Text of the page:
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Office partners students with researchers for a summer of scientific discovery

Upstate Medical University students conducting research this summer in a lab.

While most of the Upstate Medical University campus slows in the summertime, its research labs heat up with dozens of inquisitive medical students participating in cutting-edge science.

At the heart of that research this summer are Upstate Medical University students who, thanks to the new Office of Research for Medical Students, have identified research opportunities and connected with Upstate faculty mentors from basic and clinical departments across campus.

The office facilitates Upstate’s long-standing College of Medicine Summer Research Fellowship program, which had its largest group ever this year with 13 awarded fellows, all MS1. Students applied to this competitive opportunity in January and awardees received a $3,500 stipend for eight weeks of summer research at Upstate. The Upstate Cancer Center also sponsored two fellows for the first time this year to work on cancer-related projects.

“Our office’s mission is to provide information, mentorship, support and guidance to our medical students,” said Dimitra Bourboulia, PhD, assistant dean for UME and GME research and director of the Office of Research for Medical Students. Research yields evidence on how nature works and ultimately a better understanding of disease pathology. New therapies are designed based on research discoveries, Bourboulia said.

In addition to the fellows, at least 50 Upstate medical students remained on campus this summer to conduct research. Their work – in topic, duration and location – varies widely, which makes it challenging to track, said Danielle Limer-Nies, research administrative support specialist for the Office of Research for Medical Students. But the office has made it that much easier for students to seek out and obtain on-campus research opportunities, which are beneficial to the student and the institution. Those students can earn credit, volunteer or be paid as part of their work study benefits, Limer-Nies said.

Two such students are Bethany Regan and Julian Sit, both of whom will begin their second year of medical school at Upstate in just a few weeks. Regan and Sit have both spent the summer working in the lab of Mehdi Mollapour, PhD, a professor of urology and biochemistry and molecular biology at Upstate and the vice chair for translational research at Upstate Urology.

As principal investigator, Mollapour said the medical students add a new dynamic to the mix of high school and graduate students already working in his lab in the summer.

“They worked as a team,” Mollapour said. “This is the culture that I’m trying to encourage and nurture in my lab. We are a team and we work as a team.”

Graduate students Sarah Backe and Alexander Baker-Williams have been working closely with Regan and Sit as well as medical student Louis Arens, Mollapour said. The graduate students have “taken these students under their wings,” he said, with the goal of publishing their work in a high-impact factor scientific journal.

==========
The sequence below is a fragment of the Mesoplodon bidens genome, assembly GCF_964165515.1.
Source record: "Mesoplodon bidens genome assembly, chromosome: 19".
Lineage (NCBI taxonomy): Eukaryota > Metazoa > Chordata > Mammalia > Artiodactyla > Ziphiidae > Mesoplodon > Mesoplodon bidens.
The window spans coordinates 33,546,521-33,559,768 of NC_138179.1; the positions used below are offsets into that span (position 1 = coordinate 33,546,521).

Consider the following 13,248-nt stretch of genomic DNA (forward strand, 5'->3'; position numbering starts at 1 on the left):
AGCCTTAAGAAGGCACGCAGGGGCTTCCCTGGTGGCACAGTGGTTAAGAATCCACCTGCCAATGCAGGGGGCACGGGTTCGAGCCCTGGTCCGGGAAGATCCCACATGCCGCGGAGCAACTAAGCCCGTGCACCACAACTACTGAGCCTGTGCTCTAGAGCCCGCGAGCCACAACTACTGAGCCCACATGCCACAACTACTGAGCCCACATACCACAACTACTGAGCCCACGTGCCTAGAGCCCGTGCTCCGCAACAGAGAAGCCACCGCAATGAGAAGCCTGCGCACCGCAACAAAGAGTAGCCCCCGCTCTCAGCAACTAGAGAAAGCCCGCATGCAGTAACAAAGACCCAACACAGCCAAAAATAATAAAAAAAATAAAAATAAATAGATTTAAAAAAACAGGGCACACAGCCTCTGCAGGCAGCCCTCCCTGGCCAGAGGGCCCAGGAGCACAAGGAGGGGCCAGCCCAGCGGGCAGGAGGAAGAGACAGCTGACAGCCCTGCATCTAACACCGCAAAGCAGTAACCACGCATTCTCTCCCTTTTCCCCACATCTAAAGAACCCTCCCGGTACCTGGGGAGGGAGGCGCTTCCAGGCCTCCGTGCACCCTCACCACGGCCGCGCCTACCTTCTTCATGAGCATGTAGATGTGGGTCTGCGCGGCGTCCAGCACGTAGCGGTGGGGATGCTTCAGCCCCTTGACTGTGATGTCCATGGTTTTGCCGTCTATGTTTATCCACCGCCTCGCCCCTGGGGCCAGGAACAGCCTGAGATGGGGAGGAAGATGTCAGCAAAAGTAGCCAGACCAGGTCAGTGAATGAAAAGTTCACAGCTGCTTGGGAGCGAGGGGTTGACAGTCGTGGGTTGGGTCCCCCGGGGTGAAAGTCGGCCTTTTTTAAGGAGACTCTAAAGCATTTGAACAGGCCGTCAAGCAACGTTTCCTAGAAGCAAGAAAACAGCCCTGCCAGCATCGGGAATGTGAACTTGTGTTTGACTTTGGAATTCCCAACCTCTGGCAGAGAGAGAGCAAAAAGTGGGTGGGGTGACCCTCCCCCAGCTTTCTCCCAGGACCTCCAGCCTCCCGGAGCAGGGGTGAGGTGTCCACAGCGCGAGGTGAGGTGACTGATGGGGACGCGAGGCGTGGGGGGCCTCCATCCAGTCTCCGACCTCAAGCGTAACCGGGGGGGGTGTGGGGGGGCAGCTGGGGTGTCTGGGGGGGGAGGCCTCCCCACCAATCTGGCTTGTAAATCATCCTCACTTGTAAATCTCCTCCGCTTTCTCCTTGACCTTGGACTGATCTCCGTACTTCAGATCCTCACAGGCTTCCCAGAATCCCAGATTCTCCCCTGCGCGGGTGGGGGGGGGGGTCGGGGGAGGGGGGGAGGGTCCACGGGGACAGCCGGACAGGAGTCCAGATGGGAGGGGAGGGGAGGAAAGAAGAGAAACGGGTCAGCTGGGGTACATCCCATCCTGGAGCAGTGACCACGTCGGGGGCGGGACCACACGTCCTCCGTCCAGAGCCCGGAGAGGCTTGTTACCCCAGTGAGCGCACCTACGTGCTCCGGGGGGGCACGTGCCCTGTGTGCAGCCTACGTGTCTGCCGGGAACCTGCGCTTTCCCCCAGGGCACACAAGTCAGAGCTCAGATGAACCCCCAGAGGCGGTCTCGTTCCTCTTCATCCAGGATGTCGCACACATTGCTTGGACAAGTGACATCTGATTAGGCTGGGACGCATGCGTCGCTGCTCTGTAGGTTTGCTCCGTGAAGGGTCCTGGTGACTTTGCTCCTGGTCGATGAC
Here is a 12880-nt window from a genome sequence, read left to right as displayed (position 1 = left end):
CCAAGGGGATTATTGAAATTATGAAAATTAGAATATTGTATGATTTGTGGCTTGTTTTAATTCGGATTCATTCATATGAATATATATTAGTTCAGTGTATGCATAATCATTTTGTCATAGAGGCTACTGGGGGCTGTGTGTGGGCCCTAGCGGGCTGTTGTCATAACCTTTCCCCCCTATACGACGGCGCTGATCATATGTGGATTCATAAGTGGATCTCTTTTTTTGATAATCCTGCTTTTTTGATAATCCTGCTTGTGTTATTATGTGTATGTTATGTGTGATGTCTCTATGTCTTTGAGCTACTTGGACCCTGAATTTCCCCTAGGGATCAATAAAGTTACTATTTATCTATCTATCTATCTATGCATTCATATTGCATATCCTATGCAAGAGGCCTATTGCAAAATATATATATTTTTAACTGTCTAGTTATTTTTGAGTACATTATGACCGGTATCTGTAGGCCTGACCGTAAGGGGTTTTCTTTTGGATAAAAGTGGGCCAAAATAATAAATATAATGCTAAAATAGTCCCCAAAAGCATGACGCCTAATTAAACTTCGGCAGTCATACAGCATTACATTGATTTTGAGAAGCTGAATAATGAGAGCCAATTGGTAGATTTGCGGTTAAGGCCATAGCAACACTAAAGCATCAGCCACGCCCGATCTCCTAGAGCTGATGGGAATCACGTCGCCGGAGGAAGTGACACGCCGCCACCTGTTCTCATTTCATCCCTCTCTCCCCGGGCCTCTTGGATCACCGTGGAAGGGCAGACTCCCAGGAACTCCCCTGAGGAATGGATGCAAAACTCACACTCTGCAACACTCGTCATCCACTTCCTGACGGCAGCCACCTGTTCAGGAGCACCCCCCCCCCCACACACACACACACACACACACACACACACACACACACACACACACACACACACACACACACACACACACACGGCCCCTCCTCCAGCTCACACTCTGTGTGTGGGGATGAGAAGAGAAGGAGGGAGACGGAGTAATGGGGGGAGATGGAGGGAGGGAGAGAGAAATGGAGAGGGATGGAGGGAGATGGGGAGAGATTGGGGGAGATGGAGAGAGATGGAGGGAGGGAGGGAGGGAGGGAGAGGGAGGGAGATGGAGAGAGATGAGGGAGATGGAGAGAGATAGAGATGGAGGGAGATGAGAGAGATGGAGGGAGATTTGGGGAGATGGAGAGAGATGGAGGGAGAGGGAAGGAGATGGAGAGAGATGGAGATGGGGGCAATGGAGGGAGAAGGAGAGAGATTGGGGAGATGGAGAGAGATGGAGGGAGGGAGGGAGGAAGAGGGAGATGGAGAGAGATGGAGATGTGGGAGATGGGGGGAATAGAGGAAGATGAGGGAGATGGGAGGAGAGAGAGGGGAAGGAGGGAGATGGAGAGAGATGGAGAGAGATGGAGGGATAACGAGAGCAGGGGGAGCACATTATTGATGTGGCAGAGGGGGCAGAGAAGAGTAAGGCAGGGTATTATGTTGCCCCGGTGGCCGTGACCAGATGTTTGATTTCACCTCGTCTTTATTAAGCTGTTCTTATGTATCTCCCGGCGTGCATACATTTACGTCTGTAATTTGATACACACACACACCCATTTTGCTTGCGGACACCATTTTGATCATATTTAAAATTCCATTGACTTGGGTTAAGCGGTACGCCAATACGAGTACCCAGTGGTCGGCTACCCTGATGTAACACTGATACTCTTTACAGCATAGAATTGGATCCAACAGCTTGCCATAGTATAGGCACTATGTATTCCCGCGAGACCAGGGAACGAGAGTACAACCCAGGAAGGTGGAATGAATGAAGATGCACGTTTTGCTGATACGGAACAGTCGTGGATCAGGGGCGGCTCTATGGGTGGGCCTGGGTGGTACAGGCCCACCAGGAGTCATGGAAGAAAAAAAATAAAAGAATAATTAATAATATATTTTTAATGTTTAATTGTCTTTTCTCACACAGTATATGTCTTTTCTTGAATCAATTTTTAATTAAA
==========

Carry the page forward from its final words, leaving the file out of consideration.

“I foresee publication for all of them,” he said. “It’s amazing to achieve this in a short period of time. It also proves that they spent their summer productively, which makes me super happy.”

Regan, who is from Skaneateles, said she has greatly enjoyed the variety of perspectives and experiences she’s encountered. “It’s such a good mix of people from all different levels of knowledge,” she said.

Sit said his summer of research has expanded his knowledge of molecular biology and made him more organized, which will help him in medical school.

“We have to juggle a lot of experiments around and sometimes they fail,” he said. “I think it’s really helped my ability to juggle all of that and follow-through with experiments.”

Summer fellow and Upstate student Alyssa Purdy just returned from two months of research in Kisumu, Kenya, a town on the western coast of Africa, not far from Uganda. Purdy worked with Andrea Shaw, MD, an assistant professor of medicine at Upstate, on a project studying access to tuberculosis and diabetes treatments in rural Kenya.

Purdy, who is from Onondaga Hill, knew she wanted to conduct research this summer in Africa but the fellowship helped make it happen.

“I was driving down to a conference and Dr. Shaw texted me that I had gotten the research money,” she said. “I pulled over on the side of the road and called my mom, I was so excited.

“It was an awesome opportunity that I hope they offer to more students in the future.”

Caption: Pictured in Mehdi Mollapour’s lab are standing, from left: Mehdi Mollapour, PhD; graduate students Alexander Baker-Williams and Sarah Backe; medical student Julian Sit; and Dimitra Bourboulia, PhD, director of the Office of Research for Medical Students. Sitting, from left are medical students Bethany Regan and Louis Arens.